WV Broadband Council launches Internet Speed Test
CHARLESTON — The West Virginia Broadband Council wants residents to test the speed of their internet service to determine where the state is strong and weak in connectivity. The council created a Speed Test Portal for residents to measure internet speed. This test will provide data to generate a statewide broadband coverage map to identify the presence and level of broadband service in the state, the council said in a recent news release on the effort.
“The speed test is really important,” Commerce Secretary Woody Thrasher said. “This is one of those things where before you know where you’re going to go, you have to know where you are. So we’re trying to identify what type of broadband service we have. That’s what the speed tests do for us.”
The council encourages people to take the test at home, work or a public facility. The council has a goal of getting as much information as possible to accurately assess the availability of broadband service throughout the state. “With this information, the Broadband Council will work with local governments to help bring affordable broadband service to underserved and unserved areas of the state,” Council Chairman Robert Hinton, said in a recent Department of Commerce news release.
The speed test is independently administered through an internet speed testing and analysis company, according to the release. To take the speed test, people may visit: https://broadband.wv.gov. “We want people to take the speed test, send it in and from there, we will create a map of where we are in the state of West Virginia and identify where our priorities should be,” Thrasher said. “From that, we can identify where we are strong and where we are weak.
We can identify where to prioritize areas to put funding and resources to generate broadband connectivity.” The Broadband Enhancement Council was created in 2016 to provide and oversee the development of plans for extending broadband access throughout the state. In this year’s session, the Legislature passed House Bill 3093.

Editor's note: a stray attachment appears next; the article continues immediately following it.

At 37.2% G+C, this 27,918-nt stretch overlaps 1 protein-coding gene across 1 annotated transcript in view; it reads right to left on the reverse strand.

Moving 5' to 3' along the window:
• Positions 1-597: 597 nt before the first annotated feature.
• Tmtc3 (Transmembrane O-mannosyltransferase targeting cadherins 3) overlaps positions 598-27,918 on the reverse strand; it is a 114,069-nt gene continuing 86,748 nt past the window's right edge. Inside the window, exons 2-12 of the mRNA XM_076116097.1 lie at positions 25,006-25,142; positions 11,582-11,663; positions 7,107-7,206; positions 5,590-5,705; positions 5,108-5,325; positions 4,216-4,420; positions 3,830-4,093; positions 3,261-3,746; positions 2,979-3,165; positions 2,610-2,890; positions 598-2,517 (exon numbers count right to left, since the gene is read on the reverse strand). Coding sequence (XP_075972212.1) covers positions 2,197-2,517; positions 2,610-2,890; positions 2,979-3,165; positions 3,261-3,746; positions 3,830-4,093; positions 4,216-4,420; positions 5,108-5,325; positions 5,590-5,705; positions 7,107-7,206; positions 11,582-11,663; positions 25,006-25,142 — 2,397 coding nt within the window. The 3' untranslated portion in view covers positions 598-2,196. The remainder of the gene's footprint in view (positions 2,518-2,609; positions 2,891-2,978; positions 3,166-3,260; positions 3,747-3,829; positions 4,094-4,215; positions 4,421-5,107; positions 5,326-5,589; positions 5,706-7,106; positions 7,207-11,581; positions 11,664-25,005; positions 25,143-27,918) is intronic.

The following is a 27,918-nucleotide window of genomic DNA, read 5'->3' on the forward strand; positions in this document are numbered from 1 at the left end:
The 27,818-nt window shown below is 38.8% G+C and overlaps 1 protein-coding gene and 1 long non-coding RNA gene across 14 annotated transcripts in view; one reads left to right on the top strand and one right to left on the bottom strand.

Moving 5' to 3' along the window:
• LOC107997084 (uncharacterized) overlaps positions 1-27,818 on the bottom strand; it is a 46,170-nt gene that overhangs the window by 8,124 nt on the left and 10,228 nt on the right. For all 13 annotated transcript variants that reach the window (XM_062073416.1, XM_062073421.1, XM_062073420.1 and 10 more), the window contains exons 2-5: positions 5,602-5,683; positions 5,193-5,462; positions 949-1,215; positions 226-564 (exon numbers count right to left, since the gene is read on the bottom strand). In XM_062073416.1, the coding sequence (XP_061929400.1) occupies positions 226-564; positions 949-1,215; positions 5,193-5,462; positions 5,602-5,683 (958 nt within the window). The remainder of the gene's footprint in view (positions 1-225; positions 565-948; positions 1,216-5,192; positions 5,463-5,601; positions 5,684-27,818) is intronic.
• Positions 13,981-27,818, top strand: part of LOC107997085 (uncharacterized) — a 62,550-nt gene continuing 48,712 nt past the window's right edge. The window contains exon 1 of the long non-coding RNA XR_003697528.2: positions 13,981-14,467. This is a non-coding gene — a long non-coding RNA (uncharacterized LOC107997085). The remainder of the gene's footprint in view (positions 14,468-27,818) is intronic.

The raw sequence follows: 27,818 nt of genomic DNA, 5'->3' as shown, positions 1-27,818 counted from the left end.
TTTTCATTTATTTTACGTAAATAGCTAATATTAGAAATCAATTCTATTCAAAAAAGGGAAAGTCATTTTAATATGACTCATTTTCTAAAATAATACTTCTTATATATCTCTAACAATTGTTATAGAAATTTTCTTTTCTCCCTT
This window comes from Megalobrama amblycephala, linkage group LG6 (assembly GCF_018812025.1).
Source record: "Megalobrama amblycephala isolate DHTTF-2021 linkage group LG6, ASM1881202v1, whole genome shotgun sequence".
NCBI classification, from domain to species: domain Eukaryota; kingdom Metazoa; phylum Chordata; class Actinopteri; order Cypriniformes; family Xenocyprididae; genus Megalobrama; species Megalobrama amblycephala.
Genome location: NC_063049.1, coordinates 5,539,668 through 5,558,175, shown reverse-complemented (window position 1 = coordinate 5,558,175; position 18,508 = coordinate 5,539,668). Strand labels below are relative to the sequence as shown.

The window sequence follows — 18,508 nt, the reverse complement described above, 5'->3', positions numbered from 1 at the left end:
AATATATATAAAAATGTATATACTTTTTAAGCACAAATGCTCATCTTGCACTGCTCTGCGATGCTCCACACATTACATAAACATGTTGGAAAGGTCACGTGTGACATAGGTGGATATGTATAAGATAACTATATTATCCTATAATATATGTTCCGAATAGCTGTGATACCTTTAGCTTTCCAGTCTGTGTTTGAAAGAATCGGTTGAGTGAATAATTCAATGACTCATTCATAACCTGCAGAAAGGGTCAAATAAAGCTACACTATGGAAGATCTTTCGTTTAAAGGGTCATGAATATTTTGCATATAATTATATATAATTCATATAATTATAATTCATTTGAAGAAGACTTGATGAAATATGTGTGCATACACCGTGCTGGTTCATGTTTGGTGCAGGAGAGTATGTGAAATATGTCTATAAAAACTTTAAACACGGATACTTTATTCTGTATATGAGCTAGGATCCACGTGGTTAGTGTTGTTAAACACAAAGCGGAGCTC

Among other responsibilities, the bill directed the council to publish an annual assessment and map of broadband in the state, authorizing the council to create an interactive map of broadband services. “The broadband council has been around for a while but it was empowered in the last legislative session,” Thrasher said. “It dramatically increased powers the broadband council had but also the funding it has available to direct toward broadband enhancement.” “It has the power.
It has the money and it already has a number of initiatives coming through that group to spread broadband throughout West Virginia.” The bill listed a goal of the state to make every municipality, community and rural area in the state accessible to internet services through expansion by 2020. The council itself consists of 13 voting members including Thrasher.
Other members are the chief technology officer, vice chancellor for administration of the Higher Education Policy Commission, state schools superintendent, and nine public members who serve three-year terms from the date of their appointment from the governor. Under the bill, some of the council’s responsibilities include exploring ways to expand access to broadband services; gathering data about speeds provided to consumers compared to what is advertised; exploring potential for increased use of broadband service for the purposes of education, career readiness, workforce preparation and alternative career training; and assisting in expanding electronic instruction and distance education services. Thrasher said the council and the speed test are important for bringing West Virginia up to speed with connectivity.
He mentioned the council’s October report, which cited a study from the Federal Communications Commission’s 2016 broadband progress report which ranked West Virginia 48th for percentage of residents without access to broadband internet service. “It is a critical need for West Virginia,” Thrasher said, citing the FCC report. “We should be much further along than we are. We have tremendous needs and opportunities.”
“We are so far behind that it’s not going to happen overnight,” Thrasher added. “But I can tell you that there are significant steps being made immediately. We are identifying projects and going to get broadband to 13,000 new people in the initial projects coming through the council. I think there’s going to be substantial movement here.
Based on the successes, I hope the Legislature will see fit to give us even more resources going forward to accelerate. If you don’t have broadband in these small towns, they will not survive. So, I feel there’s a great sense of urgency about that.”